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Raptor - 300kts, 130k usd, 7gph jet-a1

They are making good “progress” and might be ready to move the plane to the airport before summer. However, it seems many things are not well thought out/going according to plan:

- empty weight is ~2920 lbs, compared to 2300 planned (!!)
- the audi diesel has not really been properly tested yet, they are running it over spec (higher boost than in a car), totally new turbo setup compared to car, the redrive was not tested at all in the current incarnation
- huge issues with the doors, had to be redesigned a few times
- still I am concerned about how the windows are fixed to the fuselage (as far as I can tell bonded/glued/screwed on from the outside)
- they had to redesign the canard elevators at least once

Generally, it seems like they are doing exactly the opposite from what I would do in their shoes:
- they try to build the perfect plane first, and then test it (for example they put a huge amount of time into the interior finishing)
- they use many unproven technologies at once and don’t properly test the individual components before putting them into the plane, especially the engine/redrive (they might remove the engine soon for some more testing though)

Unfortunately, I’m growing more and more skeptical this will be a successful kit plane anytime soon, but of course I am still rooting for them :)

Switzerland

I am watching the project progress with interest and a degree of anxiety.
I was almost relieved that serious issues with the powerplant are arising before the plane flies.

This said… given how much effort is being put in the paint job and general fit and finish, I wonder if the business strategy could be to win an Oshkosh prize and use this and the 1000+ deposits to lure an investor and exit with a nice profit at this point.
The prototype is certainly a stunning achievement, but I still view the Raptor as not viable (read: lethal).

LSGG, LFEY, Switzerland

It seems there are now some major bumps on the way.
The test pilot has 3 areas that is not acceptable:
- engine. Single ECU. Testpilot insist on a dual ECU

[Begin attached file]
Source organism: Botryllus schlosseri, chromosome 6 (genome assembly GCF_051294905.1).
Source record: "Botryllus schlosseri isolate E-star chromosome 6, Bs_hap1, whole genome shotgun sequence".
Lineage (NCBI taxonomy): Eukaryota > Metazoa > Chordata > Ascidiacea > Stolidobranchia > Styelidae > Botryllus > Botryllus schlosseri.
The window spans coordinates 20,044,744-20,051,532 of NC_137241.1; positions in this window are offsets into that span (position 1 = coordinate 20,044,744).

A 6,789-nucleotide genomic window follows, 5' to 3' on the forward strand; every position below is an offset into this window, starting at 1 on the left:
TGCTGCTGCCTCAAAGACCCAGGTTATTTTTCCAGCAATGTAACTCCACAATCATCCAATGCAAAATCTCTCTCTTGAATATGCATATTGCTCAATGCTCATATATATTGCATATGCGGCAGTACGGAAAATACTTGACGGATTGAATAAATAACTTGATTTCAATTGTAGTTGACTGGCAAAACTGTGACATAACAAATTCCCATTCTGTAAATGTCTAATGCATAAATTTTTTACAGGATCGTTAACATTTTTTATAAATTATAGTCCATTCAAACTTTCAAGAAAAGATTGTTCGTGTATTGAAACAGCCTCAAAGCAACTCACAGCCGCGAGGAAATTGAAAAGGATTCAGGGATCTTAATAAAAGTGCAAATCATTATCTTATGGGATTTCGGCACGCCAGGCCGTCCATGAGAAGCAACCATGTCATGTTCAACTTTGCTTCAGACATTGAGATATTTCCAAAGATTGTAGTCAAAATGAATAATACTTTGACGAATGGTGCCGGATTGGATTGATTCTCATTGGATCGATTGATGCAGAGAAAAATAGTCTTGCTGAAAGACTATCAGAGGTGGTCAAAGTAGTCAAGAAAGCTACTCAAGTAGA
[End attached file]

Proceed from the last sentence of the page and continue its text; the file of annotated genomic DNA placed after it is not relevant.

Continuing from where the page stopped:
- Winglet design.
- foreplane design.

There is a detailed explanation about the financing part.



pmh
www.ekbr.dk, Denmark

Redrive also has issues…
Team also is leaving, so now Peter is alone.

Think there is less than 10% probability that it flies within 12 months.

Switzerland



More positive news. He has a new coupling and probably a new test pilot willing to fly it. I really hope it works out for him as he has put 4 years of his life into this.

United Kingdom

Let’s see if he can convince a test pilot to fly it. Gonna be a tough sell unfortunately

Switzerland

pmh wrote:

Testpilot insist on a dual ECU

What a chicken! I was on a course at ULPower the other day. About 95% of the engines sold for airplanes are with a single ECU and almost anyone who install and use them are their own “test pilot”. Almost 100% sold for helicopters are dual ECU. To this day, not a single ECU has failed -ever, except maybe one that was toasted due to faulty installation (could be just an internet story). The thing with dual ECU, for it to make any sense whatsoever, you need a full set of extra sensors, and eventual dual actuators/output.

It’s very much a design/engineering thing. A modern engine starts with the ECU designed for a particular purpose. An ULPower engine will continue running with all sensors failed except RPM. TPS (Throttle Position Sensor), air temp, air pressure, oil temp, fuel pressure may all fail, it will keep on running. Even injectors may fail, it will keep on running with the remaining, at reduced power of course. With a dual system you can run one or the other, or both.

A car ECU will probably go into fail mode and stop the engine at a single failure of a sensor. It makes no sense to hump along with a failed TPS in a car for instance.

ENVA ENOP ENMO, Norway

LeSving wrote:

What a chicken!

That makes a good test pilot. Testing new stuff and not being a chicken is plain stupid.

mh
Inside the sky.
EDXE, EDXF, Germany

Sometimes it is easier to pin saying no on a single, easily defendable and hard to fix item, than on the cumulative risk posed by the combination of many smaller factors…

The prospective test pilot probably decided he didn’t want to fly it even if the things he found were addressed.

So he needs a test pilot who is willing to take more risk.

Biggin Hill

That makes a good test pilot

Which was my point, if you had bothered reading the rest.

ENVA ENOP ENMO, Norway
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